• The reader may be aware of the general result (used in univariate ANOVA) saying that (in a sample divided in groups of individuals) the total variance is equal to the sum of within-group variance and between-groups variance. NPMANOVA also operates a partition of multivariate dispersion: it is thus another technique of partition of sum of squares.
• The test statistic is a “pseudo $$F$$ ratio”, which is essentially a ratio of between-groups dispersion over within-group dispersion.
• Let $$F_\text{obs}$$ be the actual $$F$$ statistic observed in your data. By performing a great number $$B$$ of permutations of the data, we can compute $$B$$ values of the $$F$$ ratio under the null hypothesis. The (empirical) p-value is thus defined by: $$p = \frac{\#\left\{F \geq F_\text{obs}\right\}+1}{B+1}$$, i.e. the proportion of cases where we can get, under the null hypothesis, an $$F$$ ratio more extreme than $$F_\text{obs}$$.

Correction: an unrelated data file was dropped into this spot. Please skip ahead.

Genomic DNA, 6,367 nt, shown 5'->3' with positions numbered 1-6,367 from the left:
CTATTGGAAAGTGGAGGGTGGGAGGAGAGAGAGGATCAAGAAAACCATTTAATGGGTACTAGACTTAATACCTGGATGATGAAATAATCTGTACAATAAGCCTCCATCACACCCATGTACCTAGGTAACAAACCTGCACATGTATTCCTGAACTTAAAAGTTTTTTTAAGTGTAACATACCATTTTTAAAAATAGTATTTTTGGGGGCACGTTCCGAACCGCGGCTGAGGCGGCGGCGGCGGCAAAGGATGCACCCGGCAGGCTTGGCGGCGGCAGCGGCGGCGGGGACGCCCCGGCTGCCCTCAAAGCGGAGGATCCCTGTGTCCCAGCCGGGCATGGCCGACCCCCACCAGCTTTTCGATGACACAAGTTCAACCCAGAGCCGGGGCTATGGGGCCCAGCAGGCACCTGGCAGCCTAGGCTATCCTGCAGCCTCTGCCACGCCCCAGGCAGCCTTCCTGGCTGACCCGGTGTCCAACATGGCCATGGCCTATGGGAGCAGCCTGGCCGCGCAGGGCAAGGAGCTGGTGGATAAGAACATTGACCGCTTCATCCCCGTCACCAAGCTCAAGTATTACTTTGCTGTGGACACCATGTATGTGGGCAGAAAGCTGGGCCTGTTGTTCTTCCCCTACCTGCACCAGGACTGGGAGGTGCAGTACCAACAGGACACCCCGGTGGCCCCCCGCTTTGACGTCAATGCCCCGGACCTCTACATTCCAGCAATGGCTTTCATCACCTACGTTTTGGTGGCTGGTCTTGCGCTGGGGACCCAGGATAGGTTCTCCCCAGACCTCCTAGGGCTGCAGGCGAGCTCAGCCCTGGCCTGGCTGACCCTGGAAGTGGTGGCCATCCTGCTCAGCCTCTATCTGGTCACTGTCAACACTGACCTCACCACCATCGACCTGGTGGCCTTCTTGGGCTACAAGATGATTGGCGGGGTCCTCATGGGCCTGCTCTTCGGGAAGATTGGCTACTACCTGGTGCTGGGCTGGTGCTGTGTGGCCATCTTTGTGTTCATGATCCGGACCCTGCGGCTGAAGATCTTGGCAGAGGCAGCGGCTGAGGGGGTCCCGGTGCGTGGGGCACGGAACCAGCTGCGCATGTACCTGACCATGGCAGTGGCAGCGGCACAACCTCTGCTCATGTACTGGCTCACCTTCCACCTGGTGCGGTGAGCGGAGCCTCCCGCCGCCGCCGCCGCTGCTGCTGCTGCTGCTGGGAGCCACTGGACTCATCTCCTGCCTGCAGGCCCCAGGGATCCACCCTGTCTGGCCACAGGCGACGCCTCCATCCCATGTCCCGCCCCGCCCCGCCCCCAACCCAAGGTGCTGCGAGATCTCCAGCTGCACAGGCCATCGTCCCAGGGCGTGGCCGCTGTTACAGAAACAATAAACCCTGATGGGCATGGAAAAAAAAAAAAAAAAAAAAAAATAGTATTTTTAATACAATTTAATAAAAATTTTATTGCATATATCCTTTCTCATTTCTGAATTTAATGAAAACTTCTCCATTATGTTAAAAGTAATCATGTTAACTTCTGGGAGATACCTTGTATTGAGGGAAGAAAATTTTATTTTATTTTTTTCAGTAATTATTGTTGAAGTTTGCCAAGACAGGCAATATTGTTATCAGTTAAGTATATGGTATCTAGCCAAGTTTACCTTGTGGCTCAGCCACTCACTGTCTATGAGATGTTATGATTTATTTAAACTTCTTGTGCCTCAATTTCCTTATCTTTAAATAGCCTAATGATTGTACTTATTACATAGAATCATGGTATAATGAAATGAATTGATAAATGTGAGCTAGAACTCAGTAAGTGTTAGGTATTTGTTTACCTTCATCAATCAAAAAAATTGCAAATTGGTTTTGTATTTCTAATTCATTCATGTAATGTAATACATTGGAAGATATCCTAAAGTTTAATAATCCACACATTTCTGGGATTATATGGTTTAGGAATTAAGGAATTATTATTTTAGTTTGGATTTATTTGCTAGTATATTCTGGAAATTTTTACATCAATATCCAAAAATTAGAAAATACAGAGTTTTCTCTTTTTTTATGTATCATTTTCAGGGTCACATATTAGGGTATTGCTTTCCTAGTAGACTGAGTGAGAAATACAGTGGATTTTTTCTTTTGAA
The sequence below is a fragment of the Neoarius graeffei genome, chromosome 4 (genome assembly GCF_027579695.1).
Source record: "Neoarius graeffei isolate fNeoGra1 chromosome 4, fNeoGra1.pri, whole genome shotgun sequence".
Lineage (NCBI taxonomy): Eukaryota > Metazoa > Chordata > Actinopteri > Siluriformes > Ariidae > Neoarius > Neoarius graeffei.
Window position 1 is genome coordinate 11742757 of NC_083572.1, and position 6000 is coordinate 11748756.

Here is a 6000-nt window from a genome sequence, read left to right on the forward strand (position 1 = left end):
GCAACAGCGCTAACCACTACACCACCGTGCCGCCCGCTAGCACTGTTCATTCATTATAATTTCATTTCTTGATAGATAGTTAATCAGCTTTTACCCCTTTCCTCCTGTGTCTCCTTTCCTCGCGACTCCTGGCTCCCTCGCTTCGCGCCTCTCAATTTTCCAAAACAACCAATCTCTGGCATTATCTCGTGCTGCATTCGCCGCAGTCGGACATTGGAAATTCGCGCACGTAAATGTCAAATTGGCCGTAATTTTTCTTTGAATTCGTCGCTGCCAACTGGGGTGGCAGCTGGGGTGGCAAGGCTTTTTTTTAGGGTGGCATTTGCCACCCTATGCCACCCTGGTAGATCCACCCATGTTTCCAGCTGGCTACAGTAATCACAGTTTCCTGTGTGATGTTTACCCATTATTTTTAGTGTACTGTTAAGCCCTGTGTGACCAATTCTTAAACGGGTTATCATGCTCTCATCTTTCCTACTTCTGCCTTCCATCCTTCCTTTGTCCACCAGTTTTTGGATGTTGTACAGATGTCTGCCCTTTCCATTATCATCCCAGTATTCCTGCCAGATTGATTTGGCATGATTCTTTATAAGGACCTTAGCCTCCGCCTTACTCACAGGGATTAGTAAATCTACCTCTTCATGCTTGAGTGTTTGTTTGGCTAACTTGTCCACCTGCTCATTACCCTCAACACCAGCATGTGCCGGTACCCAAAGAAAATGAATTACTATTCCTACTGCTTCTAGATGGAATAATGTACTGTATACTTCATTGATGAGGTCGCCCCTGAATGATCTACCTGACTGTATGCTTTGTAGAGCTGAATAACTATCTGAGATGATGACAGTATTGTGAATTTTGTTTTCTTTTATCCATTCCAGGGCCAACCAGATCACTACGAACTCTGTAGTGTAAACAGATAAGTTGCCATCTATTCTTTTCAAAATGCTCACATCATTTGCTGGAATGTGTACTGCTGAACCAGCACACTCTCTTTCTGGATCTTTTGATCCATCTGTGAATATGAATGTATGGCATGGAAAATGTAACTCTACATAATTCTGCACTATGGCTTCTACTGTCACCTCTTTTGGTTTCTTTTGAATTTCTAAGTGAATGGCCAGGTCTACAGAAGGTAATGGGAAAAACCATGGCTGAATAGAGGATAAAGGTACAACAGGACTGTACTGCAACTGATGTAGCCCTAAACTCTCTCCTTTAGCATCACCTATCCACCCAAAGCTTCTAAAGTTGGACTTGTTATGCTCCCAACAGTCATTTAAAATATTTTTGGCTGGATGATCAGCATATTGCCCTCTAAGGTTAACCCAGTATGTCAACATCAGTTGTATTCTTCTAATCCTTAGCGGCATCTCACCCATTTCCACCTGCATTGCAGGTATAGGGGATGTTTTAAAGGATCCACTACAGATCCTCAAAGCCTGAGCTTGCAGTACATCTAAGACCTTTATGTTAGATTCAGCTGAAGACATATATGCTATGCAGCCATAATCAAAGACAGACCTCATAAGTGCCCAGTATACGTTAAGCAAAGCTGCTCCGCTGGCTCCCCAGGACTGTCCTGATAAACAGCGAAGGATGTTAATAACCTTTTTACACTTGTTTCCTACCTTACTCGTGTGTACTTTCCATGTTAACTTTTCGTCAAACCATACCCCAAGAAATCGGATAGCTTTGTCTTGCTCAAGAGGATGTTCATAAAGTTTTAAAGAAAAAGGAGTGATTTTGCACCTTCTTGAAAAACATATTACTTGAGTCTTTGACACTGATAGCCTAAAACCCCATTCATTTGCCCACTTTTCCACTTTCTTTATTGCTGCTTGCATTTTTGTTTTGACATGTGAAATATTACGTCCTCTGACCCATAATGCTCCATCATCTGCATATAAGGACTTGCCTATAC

Remark: the adjustment “$$+1$$” is the reason why we often choose a number of permutation $$B = 999$$ or $$B = 9999$$, so that $$B+1$$ can be a “pleasant” number.

## 2 A simple example in R

Let’s consider a simple example with only two groups and three variables. We’ll use the DSP reference sample  to illustrate the method. The DSP reference sample is available in the R package anthrostat. More precisely, we will consider the differences between males and females for three pelvic measurements (DCOX, PUM, SPU) within the population sample of Coimbra.

This example is rather caricatural since the observed difference between the centroids is very clear, and the sample sizes are important (Figure 1), so that one could think that a NPMANOVA is not really mandatory here. But let’s go all the same!